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HUMAN LIFE APTLY COMPARED TO A JOURNEY.
HEBREWS, X111. 14.
FOR HERE HAVE WE NO CONTINUING CITY, BUT WE SEEK ONE
No imagery throughout Holy Scripture is more expressive, and scarcely any appears to be more frequently employed, than that which views the state of man upon earth in the light of a journey; which considers the inhabitants of this perishable globe as strangers and pilgrims cast upon its surface; and which supplies a measure both of their duties and expectations by pointing out that home, which the way-worn traveller is never again destined to forsake. “ I am a stranger and a sojourner with you,” said faithful Abraham to the sons of Heth a. « The days of the
years of my pilgrimage” (said his grandson Jacob to the monarch of Egypt) “ are an hundred and thirty years : few and evil have the days of the years of my life been, and have not attained unto the days of the life of my fathers in the days of their pilgrimage." Now that the expressions “ strangers,” “ sojourners ” and “pilgrims” are not confined to the fact of Abraham being the native of a distant country, and com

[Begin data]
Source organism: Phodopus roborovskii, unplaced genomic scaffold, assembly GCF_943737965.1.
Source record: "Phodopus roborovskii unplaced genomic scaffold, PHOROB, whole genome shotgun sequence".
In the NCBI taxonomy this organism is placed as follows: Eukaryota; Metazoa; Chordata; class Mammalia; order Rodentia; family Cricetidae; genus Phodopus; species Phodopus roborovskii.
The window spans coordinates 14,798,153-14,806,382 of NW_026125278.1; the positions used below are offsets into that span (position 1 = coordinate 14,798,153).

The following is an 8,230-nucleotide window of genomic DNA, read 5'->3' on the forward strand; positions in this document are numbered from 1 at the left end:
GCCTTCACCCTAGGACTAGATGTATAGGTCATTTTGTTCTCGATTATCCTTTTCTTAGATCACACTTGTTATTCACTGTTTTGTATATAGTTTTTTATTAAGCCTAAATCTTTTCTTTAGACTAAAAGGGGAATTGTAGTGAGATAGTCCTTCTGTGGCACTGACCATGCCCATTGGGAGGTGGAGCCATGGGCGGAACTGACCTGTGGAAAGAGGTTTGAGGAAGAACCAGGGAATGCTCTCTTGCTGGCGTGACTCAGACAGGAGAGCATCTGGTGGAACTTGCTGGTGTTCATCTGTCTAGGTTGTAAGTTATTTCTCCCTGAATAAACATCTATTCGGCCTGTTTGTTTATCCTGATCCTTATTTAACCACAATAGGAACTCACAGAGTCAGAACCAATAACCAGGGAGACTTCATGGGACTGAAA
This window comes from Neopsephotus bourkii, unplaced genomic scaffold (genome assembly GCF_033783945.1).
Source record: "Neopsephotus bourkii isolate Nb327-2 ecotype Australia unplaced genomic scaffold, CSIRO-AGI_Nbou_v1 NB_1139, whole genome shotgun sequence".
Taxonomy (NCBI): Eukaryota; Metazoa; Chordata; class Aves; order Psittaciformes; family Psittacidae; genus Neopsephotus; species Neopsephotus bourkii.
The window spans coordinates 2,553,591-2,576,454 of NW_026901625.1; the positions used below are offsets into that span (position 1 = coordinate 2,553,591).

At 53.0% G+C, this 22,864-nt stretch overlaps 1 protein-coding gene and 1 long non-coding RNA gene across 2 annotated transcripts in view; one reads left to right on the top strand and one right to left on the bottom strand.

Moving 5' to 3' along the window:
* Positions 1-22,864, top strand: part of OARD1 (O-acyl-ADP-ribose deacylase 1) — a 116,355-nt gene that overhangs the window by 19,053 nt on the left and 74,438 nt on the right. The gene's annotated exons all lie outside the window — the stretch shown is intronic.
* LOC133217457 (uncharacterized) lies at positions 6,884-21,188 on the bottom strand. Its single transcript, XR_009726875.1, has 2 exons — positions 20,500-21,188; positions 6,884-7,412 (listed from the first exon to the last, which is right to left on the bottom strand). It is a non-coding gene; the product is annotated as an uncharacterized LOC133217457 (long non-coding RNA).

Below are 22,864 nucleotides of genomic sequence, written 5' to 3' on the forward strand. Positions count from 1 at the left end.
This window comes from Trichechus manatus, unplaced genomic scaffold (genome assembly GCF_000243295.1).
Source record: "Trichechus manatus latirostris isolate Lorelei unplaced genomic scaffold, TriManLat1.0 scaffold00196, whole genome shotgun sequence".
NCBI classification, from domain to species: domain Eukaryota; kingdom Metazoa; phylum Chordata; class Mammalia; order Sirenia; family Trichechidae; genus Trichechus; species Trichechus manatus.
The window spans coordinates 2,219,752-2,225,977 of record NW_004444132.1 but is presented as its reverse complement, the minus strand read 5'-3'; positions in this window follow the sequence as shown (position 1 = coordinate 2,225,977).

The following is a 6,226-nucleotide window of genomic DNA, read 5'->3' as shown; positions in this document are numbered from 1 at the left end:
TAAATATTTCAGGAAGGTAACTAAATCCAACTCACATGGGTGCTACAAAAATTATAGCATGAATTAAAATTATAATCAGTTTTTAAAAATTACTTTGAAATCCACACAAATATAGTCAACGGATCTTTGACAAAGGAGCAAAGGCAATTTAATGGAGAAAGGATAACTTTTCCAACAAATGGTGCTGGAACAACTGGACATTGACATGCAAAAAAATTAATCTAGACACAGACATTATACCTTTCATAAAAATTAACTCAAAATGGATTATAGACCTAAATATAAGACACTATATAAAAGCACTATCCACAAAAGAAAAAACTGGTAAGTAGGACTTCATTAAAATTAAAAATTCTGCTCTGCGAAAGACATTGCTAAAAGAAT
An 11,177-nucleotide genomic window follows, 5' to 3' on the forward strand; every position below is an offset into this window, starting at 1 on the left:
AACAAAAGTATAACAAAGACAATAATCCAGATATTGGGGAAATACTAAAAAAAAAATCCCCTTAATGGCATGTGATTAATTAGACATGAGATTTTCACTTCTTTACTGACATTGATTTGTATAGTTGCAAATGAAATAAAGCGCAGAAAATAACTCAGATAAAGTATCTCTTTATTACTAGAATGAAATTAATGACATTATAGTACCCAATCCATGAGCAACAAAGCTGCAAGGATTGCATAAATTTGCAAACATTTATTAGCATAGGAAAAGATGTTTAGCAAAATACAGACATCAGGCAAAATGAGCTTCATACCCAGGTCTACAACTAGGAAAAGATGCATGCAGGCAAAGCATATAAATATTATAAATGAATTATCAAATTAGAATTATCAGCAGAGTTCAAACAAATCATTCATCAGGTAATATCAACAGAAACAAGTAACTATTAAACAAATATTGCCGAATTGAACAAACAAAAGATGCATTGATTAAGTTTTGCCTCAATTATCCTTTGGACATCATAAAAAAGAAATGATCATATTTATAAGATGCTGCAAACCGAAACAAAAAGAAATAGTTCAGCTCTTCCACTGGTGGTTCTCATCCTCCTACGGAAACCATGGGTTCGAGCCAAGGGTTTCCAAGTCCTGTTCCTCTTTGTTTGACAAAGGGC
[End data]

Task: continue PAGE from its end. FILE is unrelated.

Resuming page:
a Gen. xxiii. 4.
b Gen. xlvii. 9.
mencing his residence in the land of Canaan, when his life was well advanced; but that they had a further and more general meaning, and applied to the uncertain and wearisome condition of human existence, may be gathered from a passage of the Psalmist: “ Hold not thy peace at my tears; for I am a stranger with thee, and a sojourner, as all my fathers were.
prayer of the same holy monarch, recorded in the First Book of Chronicles, is still more to our purpose : “We are strangers before thee, and sojourners, as were all our fathers : our days on the earth are as a shadow, and there is none abiding.” But the most decisive proof of the solemn and practical meaning, which belongs to these expressions of the Patriarchs, arises from the light, in which they were evidently regarded by the Author of the Epistle to the Hebrews. Of Abraham he says; “ by faith he sojourned in the land of promise, as in a strange country, dwelling in tabernacles with Isaac and Jacob, the heirs with him of the same promise: for he looked for a city, which hath foundations, whose builder and maker is God.” Then he adds, “ These all died in faith, not having received the promises, but having seen them afar off; and were persuaded of them, and embraced them, and confessed that they were strangers and pilgrims on the earth.”